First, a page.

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BioBased Insulation Application

BioBased Insulation Application (4:37)

Shows BioBased Insulation being installed in a home from start to finish. Sprays in as a liquid and quickly expands to multiple times in size to seal and insulate in one step.

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You will find a variety of videos that feature BioBased Insulation as well as clips of shows that have featured BioBased Insulation in the past.

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Tax Benefits

Let Uncle Sam pay you for a change.

There are currently several programs that offer tax credits to "green" your home. BioBased® insulations qualify for such credit.

For improvements made through the taxable year of 2010, homeowners will need the following paperwork attached to their tax return:

Your accountant will be able to provide you with the specific details of the tax credit for your home state.

For the most up-to-date information for state tax credits, visit the Database of State Incentives for Renewables & Efficiency or use the following links:

For an overview of Federal tax credits, visit

Tax Credit FAQ

1. How many tax credits are there?

There are two tax credits and a tax deduction. There is a tax credit for builders on new construction, a tax credit for homeowners who make energy efficient upgrades to their existing homes, and a tax deduction for commercial property owners who reduce energy consumption of their buildings.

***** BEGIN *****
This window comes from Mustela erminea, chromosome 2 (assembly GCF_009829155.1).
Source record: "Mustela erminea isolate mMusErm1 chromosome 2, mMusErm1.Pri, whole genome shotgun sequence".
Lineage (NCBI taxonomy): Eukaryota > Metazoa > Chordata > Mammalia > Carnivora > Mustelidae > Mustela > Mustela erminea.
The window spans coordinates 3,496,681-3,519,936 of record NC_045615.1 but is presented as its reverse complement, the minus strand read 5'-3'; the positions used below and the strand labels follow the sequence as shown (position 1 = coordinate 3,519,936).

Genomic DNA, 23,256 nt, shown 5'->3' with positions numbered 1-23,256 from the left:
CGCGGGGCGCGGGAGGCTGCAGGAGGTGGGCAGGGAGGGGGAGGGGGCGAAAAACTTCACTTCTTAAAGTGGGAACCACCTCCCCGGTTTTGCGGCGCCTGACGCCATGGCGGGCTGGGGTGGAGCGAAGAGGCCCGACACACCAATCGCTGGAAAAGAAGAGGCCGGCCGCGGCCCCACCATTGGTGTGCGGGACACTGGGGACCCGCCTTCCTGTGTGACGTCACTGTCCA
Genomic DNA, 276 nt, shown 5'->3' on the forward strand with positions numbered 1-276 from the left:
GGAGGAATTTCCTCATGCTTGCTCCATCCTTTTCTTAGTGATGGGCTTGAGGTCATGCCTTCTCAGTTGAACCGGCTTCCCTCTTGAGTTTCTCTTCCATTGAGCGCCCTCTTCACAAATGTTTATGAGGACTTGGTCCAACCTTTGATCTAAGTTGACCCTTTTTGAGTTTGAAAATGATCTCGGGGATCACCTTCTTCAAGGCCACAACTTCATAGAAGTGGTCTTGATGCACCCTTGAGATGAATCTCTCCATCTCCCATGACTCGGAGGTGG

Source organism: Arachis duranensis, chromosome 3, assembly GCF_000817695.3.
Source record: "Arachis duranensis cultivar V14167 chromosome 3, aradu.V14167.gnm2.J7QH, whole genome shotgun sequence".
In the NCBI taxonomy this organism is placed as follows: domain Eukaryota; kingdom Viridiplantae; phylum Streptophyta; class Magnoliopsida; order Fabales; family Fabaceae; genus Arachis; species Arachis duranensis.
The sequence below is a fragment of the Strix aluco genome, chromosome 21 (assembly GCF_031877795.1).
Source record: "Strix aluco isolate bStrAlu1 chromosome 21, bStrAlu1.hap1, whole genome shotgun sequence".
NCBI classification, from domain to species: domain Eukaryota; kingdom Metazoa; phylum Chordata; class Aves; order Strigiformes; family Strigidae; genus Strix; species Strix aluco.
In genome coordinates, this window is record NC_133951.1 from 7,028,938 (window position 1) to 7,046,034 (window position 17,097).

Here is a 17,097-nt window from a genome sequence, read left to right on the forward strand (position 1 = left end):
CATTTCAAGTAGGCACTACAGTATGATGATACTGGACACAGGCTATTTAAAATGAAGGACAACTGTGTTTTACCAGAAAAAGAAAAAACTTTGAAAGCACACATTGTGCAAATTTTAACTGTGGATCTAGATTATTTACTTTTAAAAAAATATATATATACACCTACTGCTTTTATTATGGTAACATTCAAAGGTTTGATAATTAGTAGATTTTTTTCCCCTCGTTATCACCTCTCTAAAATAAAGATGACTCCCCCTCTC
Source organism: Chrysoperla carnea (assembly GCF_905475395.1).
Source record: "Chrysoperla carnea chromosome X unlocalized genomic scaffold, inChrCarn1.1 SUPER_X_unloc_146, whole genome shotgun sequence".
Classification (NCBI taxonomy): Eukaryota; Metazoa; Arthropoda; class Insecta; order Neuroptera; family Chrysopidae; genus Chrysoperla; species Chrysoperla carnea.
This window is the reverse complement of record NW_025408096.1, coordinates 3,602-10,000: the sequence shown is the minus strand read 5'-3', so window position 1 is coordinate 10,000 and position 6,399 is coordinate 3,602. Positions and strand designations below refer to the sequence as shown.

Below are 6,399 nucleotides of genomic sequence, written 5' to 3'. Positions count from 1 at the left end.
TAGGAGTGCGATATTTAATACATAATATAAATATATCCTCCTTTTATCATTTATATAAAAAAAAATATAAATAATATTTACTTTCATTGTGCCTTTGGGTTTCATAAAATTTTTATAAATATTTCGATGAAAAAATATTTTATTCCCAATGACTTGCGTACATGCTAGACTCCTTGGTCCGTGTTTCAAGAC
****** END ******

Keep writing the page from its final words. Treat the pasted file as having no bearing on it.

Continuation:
2. How does a builder get the new construction tax credit?

A builder must design the house to be 50% more efficient than a model IECC home. You can use numerous approved computer software to accomplish this. You must then build the home to those specifications and have an energy rater come out and do a performance test on the house.

3. How does foam insulation fit into the new construction tax credit?

The tax credit requires that 1/5 of the efficiency come from building envelope components.

4. Do I have to turn in new paperwork to the IRS to qualify for either of the two tax credits?

Yes, IRS Form 8908. You must also keep your receipts and your documentation that your home meets the standards.

5. What is the new construction tax credit?

Home builders are eligible for a $2,000 tax credit for a new energy efficient home that achieves 50 percent energy savings for heating and cooling over the 2004 International Energy Conservation Code (IECC) and supplements. At least 1/5 of the energy savings must come from building envelope improvements. These tax credits apply to new homes whose construction is substantially completed after January 1, 2006 and that are acquired from the eligible contractor after January 1, 2006 and before December 31, 2009, for use as a residence.

6. What is a tax credit?

You don't receive an income tax credit when you buy the product, like an instant rebate. You claim the credit on your federal income tax form at the end of the year. The credit then increases the tax refund you receive or decreases the amount you have to pay.

7. Tax credits vs. tax deductions

In general, a tax credit is more valuable than a similar tax deduction. A tax credit reduces the tax you pay, dollar-for-dollar. Tax deductions — such as those for home mortgages and charitable giving — lower your taxable income. If you are in the highest 35-percent tax bracket, the income tax you pay is reduced by 35 percent of the value of a tax deduction. But a tax credit reduces your federal income tax by 100 percent of the amount of the credit.